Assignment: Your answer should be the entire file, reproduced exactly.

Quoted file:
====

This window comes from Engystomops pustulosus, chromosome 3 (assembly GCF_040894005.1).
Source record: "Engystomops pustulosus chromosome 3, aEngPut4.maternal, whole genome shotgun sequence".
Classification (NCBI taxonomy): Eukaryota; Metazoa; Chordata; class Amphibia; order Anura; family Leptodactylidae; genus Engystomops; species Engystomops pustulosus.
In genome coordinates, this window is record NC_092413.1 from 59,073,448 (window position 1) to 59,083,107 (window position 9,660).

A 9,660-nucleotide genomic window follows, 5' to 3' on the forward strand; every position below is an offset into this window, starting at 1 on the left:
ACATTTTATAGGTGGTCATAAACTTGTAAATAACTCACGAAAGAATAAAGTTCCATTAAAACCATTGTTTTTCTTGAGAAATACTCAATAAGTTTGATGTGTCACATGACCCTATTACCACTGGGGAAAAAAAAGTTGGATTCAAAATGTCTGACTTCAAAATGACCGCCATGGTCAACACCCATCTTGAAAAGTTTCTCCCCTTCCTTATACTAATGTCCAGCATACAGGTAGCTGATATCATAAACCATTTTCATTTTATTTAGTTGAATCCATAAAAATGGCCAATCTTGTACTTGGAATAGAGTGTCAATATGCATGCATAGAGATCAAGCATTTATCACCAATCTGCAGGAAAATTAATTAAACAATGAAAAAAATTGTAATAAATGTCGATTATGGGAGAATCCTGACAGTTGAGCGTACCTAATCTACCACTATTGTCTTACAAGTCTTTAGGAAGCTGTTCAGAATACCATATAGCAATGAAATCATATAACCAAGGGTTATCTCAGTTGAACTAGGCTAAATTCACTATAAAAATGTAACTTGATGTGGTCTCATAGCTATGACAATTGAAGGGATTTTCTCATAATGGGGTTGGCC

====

This window comes from Engystomops pustulosus, chromosome 3 (assembly GCF_040894005.1).
Source record: "Engystomops pustulosus chromosome 3, aEngPut4.maternal, whole genome shotgun sequence".
Classification (NCBI taxonomy): Eukaryota; Metazoa; Chordata; class Amphibia; order Anura; family Leptodactylidae; genus Engystomops; species Engystomops pustulosus.
In genome coordinates, this window is record NC_092413.1 from 59,073,448 (window position 1) to 59,083,107 (window position 9,660).

A 9,660-nucleotide genomic window follows, 5' to 3' on the forward strand; every position below is an offset into this window, starting at 1 on the left:
ACATTTTATAGGTGGTCATAAACTTGTAAATAACTCACGAAAGAATAAAGTTCCATTAAAACCATTGTTTTTCTTGAGAAATACTCAATAAGTTTGATGTGTCACATGACCCTATTACCACTGGGGAAAAAAAAGTTGGATTCAAAATGTCTGACTTCAAAATGACCGCCATGGTCAACACCCATCTTGAAAAGTTTCTCCCCTTCCTTATACTAATGTCCAGCATACAGGTAGCTGATATCATAAACCATTTTCATTTTATTTAGTTGAATCCATAAAAATGGCCAATCTTGTACTTGGAATAGAGTGTCAATATGCATGCATAGAGATCAAGCATTTATCACCAATCTGCAGGAAAATTAATTAAACAATGAAAAAAATTGTAATAAATGTCGATTATGGGAGAATCCTGACAGTTGAGCGTACCTAATCTACCACTATTGTCTTACAAGTCTTTAGGAAGCTGTTCAGAATACCATATAGCAATGAAATCATATAACCAAGGGTTATCTCAGTTGAACTAGGCTAAATTCACTATAAAAATGTAACTTGATGTGGTCTCATAGCTATGACAATTGAAGGGATTTTCTCATAATGGGGTTGGCC